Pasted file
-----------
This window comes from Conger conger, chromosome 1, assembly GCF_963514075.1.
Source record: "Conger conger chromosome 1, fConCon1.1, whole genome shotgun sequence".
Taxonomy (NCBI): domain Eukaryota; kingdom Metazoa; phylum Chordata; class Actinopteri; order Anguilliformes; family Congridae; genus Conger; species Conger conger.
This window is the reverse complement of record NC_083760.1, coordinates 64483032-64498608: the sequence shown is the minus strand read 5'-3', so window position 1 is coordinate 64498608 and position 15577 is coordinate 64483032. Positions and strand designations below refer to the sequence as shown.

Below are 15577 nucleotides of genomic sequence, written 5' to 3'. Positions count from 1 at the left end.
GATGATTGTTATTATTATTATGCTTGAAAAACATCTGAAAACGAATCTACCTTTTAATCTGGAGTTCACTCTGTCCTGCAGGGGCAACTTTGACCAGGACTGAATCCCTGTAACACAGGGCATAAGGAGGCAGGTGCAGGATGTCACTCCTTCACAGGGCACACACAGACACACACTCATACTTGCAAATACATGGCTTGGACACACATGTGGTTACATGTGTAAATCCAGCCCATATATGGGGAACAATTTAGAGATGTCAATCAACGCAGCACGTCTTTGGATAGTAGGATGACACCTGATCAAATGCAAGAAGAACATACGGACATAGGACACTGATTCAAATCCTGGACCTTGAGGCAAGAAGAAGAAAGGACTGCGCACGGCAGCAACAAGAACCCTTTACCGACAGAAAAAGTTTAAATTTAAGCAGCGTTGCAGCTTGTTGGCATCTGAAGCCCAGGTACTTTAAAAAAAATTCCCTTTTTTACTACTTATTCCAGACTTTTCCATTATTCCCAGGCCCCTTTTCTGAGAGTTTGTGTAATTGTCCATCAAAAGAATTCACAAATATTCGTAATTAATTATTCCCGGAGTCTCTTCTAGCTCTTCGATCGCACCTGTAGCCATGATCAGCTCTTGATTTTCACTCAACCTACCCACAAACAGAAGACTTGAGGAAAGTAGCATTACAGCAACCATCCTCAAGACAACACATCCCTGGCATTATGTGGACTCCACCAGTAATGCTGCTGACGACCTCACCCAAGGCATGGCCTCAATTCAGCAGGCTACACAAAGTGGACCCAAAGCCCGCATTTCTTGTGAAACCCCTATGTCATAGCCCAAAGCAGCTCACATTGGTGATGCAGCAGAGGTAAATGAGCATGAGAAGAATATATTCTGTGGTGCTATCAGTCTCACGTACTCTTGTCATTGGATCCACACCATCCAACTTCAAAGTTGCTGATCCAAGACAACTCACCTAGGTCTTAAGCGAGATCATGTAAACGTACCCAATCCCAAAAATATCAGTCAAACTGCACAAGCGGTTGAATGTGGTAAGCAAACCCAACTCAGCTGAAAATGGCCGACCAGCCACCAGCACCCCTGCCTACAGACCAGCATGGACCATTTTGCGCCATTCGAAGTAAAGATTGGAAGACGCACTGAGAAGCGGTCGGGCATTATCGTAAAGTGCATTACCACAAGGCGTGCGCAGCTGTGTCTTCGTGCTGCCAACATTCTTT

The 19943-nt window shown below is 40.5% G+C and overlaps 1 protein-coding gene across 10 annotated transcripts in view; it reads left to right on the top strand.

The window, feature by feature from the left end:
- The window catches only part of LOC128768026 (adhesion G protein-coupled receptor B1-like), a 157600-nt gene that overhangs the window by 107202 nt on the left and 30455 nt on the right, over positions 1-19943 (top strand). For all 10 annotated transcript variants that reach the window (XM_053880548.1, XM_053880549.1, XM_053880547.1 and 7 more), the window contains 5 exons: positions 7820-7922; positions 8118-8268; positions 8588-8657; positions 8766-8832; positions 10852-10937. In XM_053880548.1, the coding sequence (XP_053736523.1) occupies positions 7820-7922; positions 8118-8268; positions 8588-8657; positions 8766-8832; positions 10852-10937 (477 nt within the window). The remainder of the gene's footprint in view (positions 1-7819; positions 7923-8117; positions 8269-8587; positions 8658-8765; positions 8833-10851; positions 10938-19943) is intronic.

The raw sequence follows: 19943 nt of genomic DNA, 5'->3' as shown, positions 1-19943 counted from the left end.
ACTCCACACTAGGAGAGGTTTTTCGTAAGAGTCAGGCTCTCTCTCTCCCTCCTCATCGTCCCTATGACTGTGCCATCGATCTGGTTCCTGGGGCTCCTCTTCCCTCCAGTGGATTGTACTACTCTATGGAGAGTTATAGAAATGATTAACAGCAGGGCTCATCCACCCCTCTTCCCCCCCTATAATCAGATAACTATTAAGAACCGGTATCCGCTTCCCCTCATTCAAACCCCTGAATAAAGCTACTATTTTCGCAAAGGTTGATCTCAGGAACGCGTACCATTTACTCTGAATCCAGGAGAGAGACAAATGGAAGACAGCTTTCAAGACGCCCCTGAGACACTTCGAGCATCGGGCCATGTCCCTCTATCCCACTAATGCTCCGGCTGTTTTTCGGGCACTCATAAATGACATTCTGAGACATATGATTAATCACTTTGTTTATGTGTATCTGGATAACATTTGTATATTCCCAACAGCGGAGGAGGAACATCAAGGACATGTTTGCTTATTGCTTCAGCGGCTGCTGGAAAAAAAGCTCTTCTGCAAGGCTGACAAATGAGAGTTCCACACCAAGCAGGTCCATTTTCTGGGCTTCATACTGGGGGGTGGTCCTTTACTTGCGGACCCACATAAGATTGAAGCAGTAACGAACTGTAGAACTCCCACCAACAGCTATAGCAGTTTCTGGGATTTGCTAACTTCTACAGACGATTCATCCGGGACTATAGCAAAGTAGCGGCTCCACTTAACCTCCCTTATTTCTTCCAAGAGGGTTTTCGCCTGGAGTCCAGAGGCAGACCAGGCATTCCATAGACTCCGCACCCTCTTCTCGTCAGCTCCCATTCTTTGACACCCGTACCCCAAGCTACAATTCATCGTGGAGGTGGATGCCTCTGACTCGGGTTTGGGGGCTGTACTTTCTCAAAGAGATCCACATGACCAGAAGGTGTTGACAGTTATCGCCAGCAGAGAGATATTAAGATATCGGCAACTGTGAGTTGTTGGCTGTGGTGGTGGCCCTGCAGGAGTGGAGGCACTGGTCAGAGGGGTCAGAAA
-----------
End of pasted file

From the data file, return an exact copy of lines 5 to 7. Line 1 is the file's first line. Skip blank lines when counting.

Below are 15577 nucleotides of genomic sequence, written 5' to 3'. Positions count from 1 at the left end.
GATGATTGTTATTATTATTATGCTTGAAAAACATCTGAAAACGAATCTACCTTTTAATCTGGAGTTCACTCTGTCCTGCAGGGGCAACTTTGACCAGGACTGAATCCCTGTAACACAGGGCATAAGGAGGCAGGTGCAGGATGTCACTCCTTCACAGGGCACACACAGACACACACTCATACTTGCAAATACATGGCTTGGACACACATGTGGTTACATGTGTAAATCCAGCCCATATATGGGGAACAATTTAGAGATGTCAATCAACGCAGCACGTCTTTGGATAGTAGGATGACACCTGATCAAATGCAAGAAGAACATACGGACATAGGACACTGATTCAAATCCTGGACCTTGAGGCAAGAAGAAGAAAGGACTGCGCACGGCAGCAACAAGAACCCTTTACCGACAGAAAAAGTTTAAATTTAAGCAGCGTTGCAGCTTGTTGGCATCTGAAGCCCAGGTACTTTAAAAAAAATTCCCTTTTTTACTACTTATTCCAGACTTTTCCATTATTCCCAGGCCCCTTTTCTGAGAGTTTGTGTAATTGTCCATCAAAAGAATTCACAAATATTCGTAATTAATTATTCCCGGAGTCTCTTCTAGCTCTTCGATCGCACCTGTAGCCATGATCAGCTCTTGATTTTCACTCAACCTACCCACAAACAGAAGACTTGAGGAAAGTAGCATTACAGCAACCATCCTCAAGACAACACATCCCTGGCATTATGTGGACTCCACCAGTAATGCTGCTGACGACCTCACCCAAGGCATGGCCTCAATTCAGCAGGCTACACAAAGTGGACCCAAAGCCCGCATTTCTTGTGAAACCCCTATGTCATAGCCCAAAGCAGCTCACATTGGTGATGCAGCAGAGGTAAATGAGCATGAGAAGAATATATTCTGTGGTGCTATCAGTCTCACGTACTCTTGTCATTGGATCCACACCATCCAACTTCAAAGTTGCTGATCCAAGACAACTCACCTAGGTCTTAAGCGAGATCATGTAAACGTACCCAATCCCAAAAATATCAGTCAAACTGCACAAGCGGTTGAATGTGGTAAGCAAACCCAACTCAGCTGAAAATGGCCGACCAGCCACCAGCACCCCTGCCTACAGACCAGCATGGACCATTTTGCGCCATTCGAAGTAAAGATTGGAAGACGCACTGAGAAGCGGTCGGGCATTATCGTAAAGTGCATTACCACAAGGCGTGCGCAGCTGTGTCTTCGTGCTGCCAACATTCTTT

The 19943-nt window shown below is 40.5% G+C and overlaps 1 protein-coding gene across 10 annotated transcripts in view; it reads left to right on the top strand.